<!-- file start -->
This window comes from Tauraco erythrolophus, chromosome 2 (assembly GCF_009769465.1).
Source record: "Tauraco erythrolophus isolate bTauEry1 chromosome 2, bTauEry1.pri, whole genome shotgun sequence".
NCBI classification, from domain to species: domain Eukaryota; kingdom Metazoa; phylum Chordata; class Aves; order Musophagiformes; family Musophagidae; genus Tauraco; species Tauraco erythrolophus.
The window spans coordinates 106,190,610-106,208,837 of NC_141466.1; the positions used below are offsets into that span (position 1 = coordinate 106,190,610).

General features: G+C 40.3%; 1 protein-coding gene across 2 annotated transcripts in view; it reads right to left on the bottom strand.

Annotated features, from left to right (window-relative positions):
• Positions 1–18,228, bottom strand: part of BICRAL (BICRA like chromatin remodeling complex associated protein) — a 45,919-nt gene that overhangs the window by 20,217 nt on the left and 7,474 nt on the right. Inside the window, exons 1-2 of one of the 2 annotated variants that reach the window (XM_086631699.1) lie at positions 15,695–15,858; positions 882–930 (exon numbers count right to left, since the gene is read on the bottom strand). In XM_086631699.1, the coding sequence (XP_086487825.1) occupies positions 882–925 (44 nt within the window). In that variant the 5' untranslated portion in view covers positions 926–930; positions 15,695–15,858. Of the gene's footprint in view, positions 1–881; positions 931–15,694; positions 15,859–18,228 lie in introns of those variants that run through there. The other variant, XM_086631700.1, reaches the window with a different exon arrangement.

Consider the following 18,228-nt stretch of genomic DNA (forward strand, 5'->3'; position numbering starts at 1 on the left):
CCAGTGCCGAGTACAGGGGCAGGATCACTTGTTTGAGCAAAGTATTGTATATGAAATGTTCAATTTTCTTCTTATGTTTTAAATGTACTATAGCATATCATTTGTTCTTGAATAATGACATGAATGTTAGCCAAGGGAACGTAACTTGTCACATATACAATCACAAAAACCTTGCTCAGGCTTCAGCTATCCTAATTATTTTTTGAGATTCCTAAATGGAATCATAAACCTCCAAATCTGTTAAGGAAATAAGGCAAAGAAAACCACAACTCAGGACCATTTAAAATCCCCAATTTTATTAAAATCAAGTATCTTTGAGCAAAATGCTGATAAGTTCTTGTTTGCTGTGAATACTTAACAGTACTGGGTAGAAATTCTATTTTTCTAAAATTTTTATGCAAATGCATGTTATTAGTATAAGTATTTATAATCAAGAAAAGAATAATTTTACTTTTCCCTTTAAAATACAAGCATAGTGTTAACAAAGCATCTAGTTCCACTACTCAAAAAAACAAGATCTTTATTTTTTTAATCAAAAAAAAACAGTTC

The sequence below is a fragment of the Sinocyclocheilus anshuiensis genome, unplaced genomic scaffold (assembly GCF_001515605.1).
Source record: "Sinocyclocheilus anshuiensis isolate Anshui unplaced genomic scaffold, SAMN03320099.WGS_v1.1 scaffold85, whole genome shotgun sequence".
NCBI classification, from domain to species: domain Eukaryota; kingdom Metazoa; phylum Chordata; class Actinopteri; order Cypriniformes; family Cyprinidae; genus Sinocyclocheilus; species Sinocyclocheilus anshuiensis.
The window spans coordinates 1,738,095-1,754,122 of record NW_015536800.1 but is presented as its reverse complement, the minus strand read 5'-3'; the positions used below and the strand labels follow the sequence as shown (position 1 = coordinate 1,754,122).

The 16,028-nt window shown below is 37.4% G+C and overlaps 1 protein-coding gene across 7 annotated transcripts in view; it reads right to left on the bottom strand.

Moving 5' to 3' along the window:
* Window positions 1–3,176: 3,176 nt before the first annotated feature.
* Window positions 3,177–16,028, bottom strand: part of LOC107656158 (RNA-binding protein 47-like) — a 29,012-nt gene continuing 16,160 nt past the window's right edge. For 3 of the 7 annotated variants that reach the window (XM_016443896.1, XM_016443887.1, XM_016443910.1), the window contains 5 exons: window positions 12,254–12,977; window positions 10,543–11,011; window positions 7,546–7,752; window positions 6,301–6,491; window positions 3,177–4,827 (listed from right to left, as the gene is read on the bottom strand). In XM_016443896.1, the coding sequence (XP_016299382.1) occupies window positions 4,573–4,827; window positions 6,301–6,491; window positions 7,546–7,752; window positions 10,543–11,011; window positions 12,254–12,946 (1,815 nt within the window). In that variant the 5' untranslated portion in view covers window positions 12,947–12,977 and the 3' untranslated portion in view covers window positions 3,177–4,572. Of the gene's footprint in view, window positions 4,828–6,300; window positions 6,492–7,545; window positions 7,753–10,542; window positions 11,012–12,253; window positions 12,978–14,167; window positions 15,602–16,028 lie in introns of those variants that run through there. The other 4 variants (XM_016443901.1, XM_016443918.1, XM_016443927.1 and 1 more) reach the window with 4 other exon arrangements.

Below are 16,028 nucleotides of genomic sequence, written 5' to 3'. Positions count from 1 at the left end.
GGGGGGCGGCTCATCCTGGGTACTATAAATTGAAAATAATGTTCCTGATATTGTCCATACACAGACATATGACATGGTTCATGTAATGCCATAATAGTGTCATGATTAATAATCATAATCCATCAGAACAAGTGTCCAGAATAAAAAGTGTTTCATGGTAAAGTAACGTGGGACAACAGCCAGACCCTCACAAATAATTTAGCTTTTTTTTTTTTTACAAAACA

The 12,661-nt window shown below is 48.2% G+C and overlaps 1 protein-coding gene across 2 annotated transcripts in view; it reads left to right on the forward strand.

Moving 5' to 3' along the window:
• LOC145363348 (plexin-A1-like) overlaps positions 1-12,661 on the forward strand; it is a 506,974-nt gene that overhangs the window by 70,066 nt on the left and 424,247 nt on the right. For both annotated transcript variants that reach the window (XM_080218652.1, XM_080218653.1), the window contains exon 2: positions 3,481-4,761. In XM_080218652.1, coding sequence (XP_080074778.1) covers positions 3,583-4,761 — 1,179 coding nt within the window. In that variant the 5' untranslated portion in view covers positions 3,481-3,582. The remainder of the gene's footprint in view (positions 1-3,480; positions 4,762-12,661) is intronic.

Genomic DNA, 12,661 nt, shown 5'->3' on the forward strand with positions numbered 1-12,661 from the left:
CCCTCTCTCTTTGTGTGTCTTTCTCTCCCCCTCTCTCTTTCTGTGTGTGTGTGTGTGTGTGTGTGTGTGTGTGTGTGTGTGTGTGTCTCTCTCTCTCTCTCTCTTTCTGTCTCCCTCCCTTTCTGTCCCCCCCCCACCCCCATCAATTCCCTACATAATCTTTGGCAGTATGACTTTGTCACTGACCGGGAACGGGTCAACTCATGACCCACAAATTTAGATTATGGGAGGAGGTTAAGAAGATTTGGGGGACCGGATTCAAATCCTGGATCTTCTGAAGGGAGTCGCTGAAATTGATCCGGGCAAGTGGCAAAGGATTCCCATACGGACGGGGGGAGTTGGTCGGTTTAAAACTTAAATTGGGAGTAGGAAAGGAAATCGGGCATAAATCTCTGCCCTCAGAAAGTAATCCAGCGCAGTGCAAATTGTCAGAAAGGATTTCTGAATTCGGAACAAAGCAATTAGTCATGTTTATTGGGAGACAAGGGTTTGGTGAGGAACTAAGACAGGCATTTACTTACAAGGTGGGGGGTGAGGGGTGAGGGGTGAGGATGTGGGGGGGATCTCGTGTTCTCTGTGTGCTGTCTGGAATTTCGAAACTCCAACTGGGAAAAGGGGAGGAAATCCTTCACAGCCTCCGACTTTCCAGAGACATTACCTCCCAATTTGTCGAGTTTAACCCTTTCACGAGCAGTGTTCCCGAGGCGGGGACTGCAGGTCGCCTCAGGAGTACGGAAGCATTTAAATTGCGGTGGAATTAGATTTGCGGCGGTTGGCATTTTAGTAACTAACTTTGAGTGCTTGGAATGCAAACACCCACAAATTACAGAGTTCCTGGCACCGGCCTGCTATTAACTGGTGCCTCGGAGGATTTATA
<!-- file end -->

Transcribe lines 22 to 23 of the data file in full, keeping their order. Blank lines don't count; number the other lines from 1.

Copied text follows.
• LOC145363348 (plexin-A1-like) overlaps positions 1-12,661 on the forward strand; it is a 506,974-nt gene that overhangs the window by 70,066 nt on the left and 424,247 nt on the right. For both annotated transcript variants that reach the window (XM_080218652.1, XM_080218653.1), the window contains exon 2: positions 3,481-4,761. In XM_080218652.1, coding sequence (XP_080074778.1) covers positions 3,583-4,761 — 1,179 coding nt within the window. In that variant the 5' untranslated portion in view covers positions 3,481-3,582. The remainder of the gene's footprint in view (positions 1-3,480; positions 4,762-12,661) is intronic.

Genomic DNA, 12,661 nt, shown 5'->3' on the forward strand with positions numbered 1-12,661 from the left: